The formal telling of the story of Passover is framed as a discussion with lots of questions and answers. The tradition is that the youngest person asks the questions because it re ects the centrality of involving everyone in the Seder. The rabbis who created the set format for the Seder gave us the Four Questions to help break the ice in case no one had their own questions. Asking questions is a core tradition in Jewish life. We would like to o er some questions of our own regarding the perpetuation of rape culture in the Jewish community. But this is just a jumping o point! What questions about rape culture are you curious about tonight?

1st Question: Why is rape culture hard to recognize sometimes?

Why is it such a normalized part of our culture? Why don’t people fully understand it? How can we change this?
Why does it sometimes feel like the Jewish community is absent or uninterested in addressing it?

2nd Question: Why do the media and pop culture continue to perpetuate the hyper-sexualization of women, the physical dominance of men, and invisiblize people who have non-binary genders?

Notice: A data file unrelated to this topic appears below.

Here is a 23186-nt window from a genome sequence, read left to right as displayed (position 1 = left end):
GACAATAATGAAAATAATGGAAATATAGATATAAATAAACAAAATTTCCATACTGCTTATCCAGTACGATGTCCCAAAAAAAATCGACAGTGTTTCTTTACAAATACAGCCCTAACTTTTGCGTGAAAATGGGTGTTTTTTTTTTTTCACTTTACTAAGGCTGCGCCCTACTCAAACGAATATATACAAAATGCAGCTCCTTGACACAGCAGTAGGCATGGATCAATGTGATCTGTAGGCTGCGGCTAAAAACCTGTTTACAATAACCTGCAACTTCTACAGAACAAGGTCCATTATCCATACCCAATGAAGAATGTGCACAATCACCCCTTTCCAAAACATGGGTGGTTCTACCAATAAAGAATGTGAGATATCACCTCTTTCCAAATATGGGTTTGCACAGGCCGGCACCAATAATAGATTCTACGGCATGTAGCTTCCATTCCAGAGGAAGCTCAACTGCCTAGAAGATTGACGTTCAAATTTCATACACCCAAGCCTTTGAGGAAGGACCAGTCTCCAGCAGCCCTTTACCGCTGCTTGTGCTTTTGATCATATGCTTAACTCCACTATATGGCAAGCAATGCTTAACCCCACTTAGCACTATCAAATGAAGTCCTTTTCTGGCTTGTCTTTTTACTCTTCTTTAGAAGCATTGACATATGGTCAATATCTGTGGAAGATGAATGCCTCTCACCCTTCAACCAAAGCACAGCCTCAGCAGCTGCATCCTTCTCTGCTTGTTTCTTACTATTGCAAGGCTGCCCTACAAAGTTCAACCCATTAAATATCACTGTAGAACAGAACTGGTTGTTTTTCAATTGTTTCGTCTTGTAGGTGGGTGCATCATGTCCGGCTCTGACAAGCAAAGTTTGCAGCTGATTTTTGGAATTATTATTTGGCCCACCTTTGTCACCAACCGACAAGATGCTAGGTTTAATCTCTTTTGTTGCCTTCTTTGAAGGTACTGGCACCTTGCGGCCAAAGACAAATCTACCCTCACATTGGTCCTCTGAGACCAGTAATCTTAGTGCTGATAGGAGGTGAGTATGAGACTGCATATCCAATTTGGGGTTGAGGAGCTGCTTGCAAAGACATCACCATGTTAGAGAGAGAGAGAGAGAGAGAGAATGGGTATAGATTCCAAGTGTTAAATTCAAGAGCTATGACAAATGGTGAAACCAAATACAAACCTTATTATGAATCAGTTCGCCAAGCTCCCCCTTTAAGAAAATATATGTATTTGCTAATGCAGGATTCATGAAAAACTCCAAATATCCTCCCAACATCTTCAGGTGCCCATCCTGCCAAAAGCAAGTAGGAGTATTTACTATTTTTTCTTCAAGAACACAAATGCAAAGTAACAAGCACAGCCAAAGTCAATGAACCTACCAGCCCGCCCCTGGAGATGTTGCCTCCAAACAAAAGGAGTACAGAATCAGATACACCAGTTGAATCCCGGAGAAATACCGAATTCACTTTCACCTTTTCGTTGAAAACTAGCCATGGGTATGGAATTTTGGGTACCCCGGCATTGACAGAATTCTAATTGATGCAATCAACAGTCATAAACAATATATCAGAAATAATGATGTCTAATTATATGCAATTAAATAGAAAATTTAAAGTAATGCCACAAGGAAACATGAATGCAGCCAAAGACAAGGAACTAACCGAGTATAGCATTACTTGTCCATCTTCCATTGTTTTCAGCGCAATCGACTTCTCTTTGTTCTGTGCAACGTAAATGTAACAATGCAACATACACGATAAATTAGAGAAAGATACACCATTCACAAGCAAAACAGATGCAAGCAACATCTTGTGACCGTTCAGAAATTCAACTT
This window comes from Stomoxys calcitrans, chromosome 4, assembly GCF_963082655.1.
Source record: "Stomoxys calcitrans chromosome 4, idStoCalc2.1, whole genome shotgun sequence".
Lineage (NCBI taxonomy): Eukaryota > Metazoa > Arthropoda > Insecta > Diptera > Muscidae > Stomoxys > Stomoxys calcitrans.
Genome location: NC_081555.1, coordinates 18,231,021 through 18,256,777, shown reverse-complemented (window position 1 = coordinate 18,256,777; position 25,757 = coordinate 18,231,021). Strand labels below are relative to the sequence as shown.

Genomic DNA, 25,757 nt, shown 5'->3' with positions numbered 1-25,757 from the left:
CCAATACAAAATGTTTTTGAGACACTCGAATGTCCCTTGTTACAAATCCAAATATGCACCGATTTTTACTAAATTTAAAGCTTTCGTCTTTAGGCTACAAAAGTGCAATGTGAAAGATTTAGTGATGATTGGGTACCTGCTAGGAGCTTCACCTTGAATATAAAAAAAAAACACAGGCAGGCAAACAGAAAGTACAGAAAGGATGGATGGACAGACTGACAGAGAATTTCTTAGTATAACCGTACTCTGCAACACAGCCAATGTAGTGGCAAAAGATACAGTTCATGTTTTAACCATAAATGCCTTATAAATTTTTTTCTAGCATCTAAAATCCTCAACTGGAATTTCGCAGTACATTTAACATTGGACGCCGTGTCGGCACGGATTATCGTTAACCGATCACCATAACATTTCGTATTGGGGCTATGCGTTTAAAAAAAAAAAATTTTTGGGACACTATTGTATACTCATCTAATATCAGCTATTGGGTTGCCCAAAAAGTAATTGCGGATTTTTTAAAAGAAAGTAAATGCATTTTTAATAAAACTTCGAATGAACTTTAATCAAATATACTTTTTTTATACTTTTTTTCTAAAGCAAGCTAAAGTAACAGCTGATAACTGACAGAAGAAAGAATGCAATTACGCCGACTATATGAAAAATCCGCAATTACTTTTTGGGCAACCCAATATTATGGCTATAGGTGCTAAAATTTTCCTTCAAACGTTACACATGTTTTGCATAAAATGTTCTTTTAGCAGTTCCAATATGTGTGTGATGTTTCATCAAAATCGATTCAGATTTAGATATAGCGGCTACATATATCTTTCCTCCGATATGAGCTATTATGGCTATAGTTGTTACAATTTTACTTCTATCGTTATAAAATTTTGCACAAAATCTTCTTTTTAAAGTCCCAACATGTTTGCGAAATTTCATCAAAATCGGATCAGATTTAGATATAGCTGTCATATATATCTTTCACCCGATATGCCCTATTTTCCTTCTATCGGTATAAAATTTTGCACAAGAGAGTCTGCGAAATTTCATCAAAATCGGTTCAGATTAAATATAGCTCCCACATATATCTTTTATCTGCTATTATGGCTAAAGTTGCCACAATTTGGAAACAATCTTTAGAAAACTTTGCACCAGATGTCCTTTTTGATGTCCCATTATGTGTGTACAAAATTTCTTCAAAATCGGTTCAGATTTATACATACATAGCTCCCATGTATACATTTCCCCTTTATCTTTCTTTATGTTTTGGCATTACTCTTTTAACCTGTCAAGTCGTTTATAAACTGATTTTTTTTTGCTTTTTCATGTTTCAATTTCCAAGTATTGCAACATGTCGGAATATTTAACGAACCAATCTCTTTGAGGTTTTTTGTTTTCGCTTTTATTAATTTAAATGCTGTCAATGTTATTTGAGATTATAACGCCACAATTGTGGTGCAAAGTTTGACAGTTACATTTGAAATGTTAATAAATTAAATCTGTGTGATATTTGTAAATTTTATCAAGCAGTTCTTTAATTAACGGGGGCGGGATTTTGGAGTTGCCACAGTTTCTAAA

What are the negative stereotypes that the media perpetuate, and what are their consequences?
What are examples of songs, ads, or other media that hypersexualize or invisiblize people based on gender?
How are young people particularly impacted by these negative messages?

3rd Question: Why, on this night, have we put bitter chocolate on the table?

What other foods might you choose to represent rape culture in this ritual? Why?

4th Question: How is this conversation about rape culture relevant to me?

How have I been implicated or impacted by rape culture?
What can I do to hold others in my life more accountable? 

haggadah Section: -- Four Questions
Source: Revenge of Dinah: A Feminist Seder on Rape Culture in the Jewish Community